A common myth is the belief that Beatlemania in the United States was a reaction to the trauma of the assassination of John F. Kennedy. One problem with this myth is that news of the frenzy that Beatles were causing in England was already reaching the United States before JFK's assassination. To illustrated why this is a myth, I located an interesting travel column in the Lowell, Massachusetts Sun, dated November 19, 1963, exactly three days before John F. Kennedy died. A travel columnist with the pseudonym "Pertinax" wrote, "Saw the rage of England, a singing group called the Beatles who look as though they could use both baths and haircuts."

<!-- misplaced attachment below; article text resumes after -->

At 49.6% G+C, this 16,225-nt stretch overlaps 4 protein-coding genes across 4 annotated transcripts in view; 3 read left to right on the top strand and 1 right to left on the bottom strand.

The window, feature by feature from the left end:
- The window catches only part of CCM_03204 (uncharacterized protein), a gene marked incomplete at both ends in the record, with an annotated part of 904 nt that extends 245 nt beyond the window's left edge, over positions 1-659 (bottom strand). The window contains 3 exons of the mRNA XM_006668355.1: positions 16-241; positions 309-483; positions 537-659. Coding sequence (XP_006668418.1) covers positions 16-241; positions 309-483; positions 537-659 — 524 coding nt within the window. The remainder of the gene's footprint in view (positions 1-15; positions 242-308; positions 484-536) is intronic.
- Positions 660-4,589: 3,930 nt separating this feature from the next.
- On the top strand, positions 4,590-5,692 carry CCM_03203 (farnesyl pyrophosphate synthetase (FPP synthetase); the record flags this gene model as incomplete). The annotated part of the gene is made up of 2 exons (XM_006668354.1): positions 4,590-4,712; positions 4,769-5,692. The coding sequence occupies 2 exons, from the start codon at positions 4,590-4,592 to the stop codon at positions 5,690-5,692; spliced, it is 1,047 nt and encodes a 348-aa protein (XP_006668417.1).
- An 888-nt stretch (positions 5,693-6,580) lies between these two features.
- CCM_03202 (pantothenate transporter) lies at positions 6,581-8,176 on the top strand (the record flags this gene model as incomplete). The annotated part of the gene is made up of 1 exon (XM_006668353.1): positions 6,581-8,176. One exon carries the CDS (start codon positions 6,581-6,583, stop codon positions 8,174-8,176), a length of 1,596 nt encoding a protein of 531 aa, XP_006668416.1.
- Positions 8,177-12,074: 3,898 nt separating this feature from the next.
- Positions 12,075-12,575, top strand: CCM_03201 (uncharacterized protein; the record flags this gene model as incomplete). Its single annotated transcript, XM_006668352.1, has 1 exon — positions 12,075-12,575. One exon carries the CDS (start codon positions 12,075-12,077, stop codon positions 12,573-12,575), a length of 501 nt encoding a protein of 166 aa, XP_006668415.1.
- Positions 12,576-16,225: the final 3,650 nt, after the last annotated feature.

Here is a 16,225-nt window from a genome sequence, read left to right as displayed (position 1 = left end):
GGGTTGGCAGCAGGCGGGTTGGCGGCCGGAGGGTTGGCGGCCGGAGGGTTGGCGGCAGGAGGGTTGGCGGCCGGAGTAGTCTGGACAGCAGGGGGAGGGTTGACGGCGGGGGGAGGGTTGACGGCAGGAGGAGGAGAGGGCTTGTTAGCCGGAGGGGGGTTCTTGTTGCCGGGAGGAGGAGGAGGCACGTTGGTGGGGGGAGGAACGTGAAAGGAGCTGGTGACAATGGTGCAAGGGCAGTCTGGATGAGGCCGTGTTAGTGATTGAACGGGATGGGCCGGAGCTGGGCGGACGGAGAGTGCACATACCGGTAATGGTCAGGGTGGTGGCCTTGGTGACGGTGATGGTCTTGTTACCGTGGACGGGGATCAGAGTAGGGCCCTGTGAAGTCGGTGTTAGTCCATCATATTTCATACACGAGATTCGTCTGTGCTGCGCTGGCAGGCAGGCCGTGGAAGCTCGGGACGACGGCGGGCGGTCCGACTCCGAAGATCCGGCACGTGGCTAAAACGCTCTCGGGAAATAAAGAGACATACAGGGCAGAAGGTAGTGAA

Pertinax not only sounds similar to the adult naysayers in 1964 who derided the Beatles for their long hair, but he also publicized them as the latest "rage of England," which would have been enough to attract some fashion-conscious teens, regardless of the circumstances of the JFK assassination.
Sunday photoblogging: banana bridge
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